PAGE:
It’s a dangerous game to play. Blind trust in A/B data.
Sure, data is seductive. After all, numbers don’t lie.
Using A/B testing data to make decisions about your marketing is smart, but it is only one piece of the puzzle.
When numbers are the only criteria used to drive our decision making, the tactics used to achieve those numbers can become very dangerous.
A great example is the figurative (and sometimes literal) asterisk placed next to Major League Baseball records attained during the 1990’s and early 2000’s. A time when steroid use was rampant in Major League Baseball. Sure, Barry Bonds hit more home runs than any other baseball player. But how he did it isn’t represented in the numbers. Bonds has admitted using steroids as a tactic to boost his performance.
When the goal is simply to “hit the numbers,” the methods used can become unethical and even unlawful.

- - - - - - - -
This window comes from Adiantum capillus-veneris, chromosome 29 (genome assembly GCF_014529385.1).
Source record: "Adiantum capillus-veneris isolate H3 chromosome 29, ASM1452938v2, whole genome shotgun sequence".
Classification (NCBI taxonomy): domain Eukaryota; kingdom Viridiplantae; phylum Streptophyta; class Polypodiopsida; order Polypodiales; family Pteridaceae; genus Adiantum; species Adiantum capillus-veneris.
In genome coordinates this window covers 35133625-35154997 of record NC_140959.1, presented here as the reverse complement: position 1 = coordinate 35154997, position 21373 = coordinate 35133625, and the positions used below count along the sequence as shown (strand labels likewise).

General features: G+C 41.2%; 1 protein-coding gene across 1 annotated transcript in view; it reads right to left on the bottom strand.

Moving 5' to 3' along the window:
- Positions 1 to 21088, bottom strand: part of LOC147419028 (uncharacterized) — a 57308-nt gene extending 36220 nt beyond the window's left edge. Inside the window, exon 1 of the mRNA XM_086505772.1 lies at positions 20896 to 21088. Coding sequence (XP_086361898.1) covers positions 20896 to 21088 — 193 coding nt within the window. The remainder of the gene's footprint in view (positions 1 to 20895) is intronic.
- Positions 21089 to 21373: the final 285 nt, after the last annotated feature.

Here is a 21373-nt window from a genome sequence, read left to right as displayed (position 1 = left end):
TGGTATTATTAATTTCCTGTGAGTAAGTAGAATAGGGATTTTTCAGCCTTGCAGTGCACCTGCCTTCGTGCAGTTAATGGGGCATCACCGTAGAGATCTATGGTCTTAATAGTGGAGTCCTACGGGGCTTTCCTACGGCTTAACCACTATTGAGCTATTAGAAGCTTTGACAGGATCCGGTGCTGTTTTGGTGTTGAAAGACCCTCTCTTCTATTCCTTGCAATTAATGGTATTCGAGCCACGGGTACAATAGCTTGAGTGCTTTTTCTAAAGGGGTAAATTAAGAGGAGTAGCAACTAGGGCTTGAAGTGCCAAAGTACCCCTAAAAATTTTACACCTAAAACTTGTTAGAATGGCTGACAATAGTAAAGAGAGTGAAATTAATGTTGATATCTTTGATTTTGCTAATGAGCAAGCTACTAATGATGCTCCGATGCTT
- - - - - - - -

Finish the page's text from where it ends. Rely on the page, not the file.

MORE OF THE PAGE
When A/B testing the User Interface on a website, be particularly careful when evaluating the data.
There is a name for it…
Most of the discussion around User Interface revolves around identifying and fixing problems that exist because the UI designer was lazy or uneducated.
But what of UI design that is intentionally confusing? Intentionally tricky?
A wiki has sprung up exposing those that create user interfaces designed to trick people. It’s called Dark Patterns.
The Dark Patterns wiki covers a number of dubious tactics. Tactics that are used by marketers and designers to improve conversions at the cost of credibility, trust and brand reputation.
As with most things, there is gray area. There are subtle uses of trickery that are hardly noticeable and others that would make a con artist cringe.
Overt deception anyone?
I can imagine that if the goal is simply to make more money, that this pop-up ad tested through the roof: